It’s nearing the end of the year…should you prepay some 2023 expenses?
As the end of the year is less than 2 months away, you may want to consider prepaying certain 2023 expenses before 2022 concludes. If done properly, this would allow you to deduct the expense against your 2022 business income even though the benefit of the expense will not be had until the next tax year. In doing so, your 2022 income will be reduced and your 2022 tax bill decreased.
Example: Real Estate Team ABC pays $750 per month ($9k annually) for Brivity, its CRM. ABC contacts Brivity in December 2022 and asks if it can prepay for all of 2023. Brivity loves this idea because it not only gets to capture cash flow many months in advance, but it also locks ABC in as a client, at least for 2023 (as ABC is unlikely to switch from Brivity if it has prepaid for the services). ABC pays the $9k in 2022, and now has a $9k expense. Using 30% as a rough tax rate, ABC saves $2,700 on its 2022 taxes as a result of this transaction.
Note, in the example above, if I was the owner of ABC I would aim to negotiate a discount with the Brivity as incentive for me to prepay. Many vendors will offer 5% or more in discounts for you to pay in advance (the size of expense and length of prepayment will drive this discount). Going back to the Brivity example, if I was able to pay $$7,650 instead of the $9k because I am paying a year in advance (my connection on the inside tells me that Brivity truly offers a 15% discount for annual prepayment), I not only get the tax deduction benefit in 2022 but I also get a substantial savings on my CRM service.
Now, a few things to note:
1. Prepaying expenses only makes sense if you have the free cash available to do so. This is really important to consider. It is not worth the savings in prepaying an expense if it is potentially going to lead to a cash crunch at some point in 2023. If you’ve built the required reserves and you’ve funded the various projects, investments, etc. that you have on the docket for 2023, then prepaying some expenses is a great strategy. But do not put stress on your money just because you can save a few bucks today.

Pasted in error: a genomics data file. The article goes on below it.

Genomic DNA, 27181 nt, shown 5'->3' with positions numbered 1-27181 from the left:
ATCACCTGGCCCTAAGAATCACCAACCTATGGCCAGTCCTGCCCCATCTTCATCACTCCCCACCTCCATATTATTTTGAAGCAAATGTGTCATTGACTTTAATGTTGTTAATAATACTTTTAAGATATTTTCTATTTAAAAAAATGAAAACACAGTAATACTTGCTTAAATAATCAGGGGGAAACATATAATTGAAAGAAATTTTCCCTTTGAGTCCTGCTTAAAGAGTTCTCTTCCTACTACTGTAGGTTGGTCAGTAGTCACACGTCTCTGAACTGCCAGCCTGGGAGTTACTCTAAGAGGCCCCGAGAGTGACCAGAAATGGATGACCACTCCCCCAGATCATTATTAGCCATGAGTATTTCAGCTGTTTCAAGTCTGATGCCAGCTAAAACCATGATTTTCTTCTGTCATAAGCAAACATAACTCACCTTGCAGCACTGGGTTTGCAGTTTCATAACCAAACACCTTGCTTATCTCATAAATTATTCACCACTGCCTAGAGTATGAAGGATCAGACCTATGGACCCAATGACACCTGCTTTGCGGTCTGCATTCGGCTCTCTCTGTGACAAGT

2. Check out the “12 Month Rule” as it very much applies here. Under the IRS 12-month rule, a taxpayer can deduct a prepaid expense in the current year if the rights or benefits for the taxpayer do not extend beyond the earlier of 12 months after the right or benefit begins OR the end of the tax year after the tax year in which payment is made. This is important because you may have a certain expense that actually covers more then 12 months (eg a 2 year lease where you pay the entire amount upfront…you’d only be able to deduct 12 months’ worth of expense given this rule).
3. Keep in mind that when pulling forward an expense into the current tax year, you are removing the expense from the following tax year. As a result your adjusted gross income will be higher in the next tax year since you’d now be missing this deduction. Of course, you’d offset this increase by continuing this prepayment practice in future years if you decide it makes financial sense to do so.
4. I am not your CPA! I know this is obvious. But please know I am sharing the information here based on my own personal experience and practice. What works for me may not be right or applicable to you. Please consult with your tax advisor before making any moves.
5. Prepaying expenses is generally only applicable if you use the “cash basis” of accounting. If you are on the accrual basis, treatment of expenses will be different. Most all real estate teams leverage the cash basis system, but be sure to ask your advisor about this as well!
Here are some examples of expenses to consider prepaying before the end of the year:
- CRM Expense
- Car lease
- SOI Event Costs (room rental, etc.)
- Travel Costs
- Property Taxes
What other expenses do you have in your business that you should consider prepaying before year-end?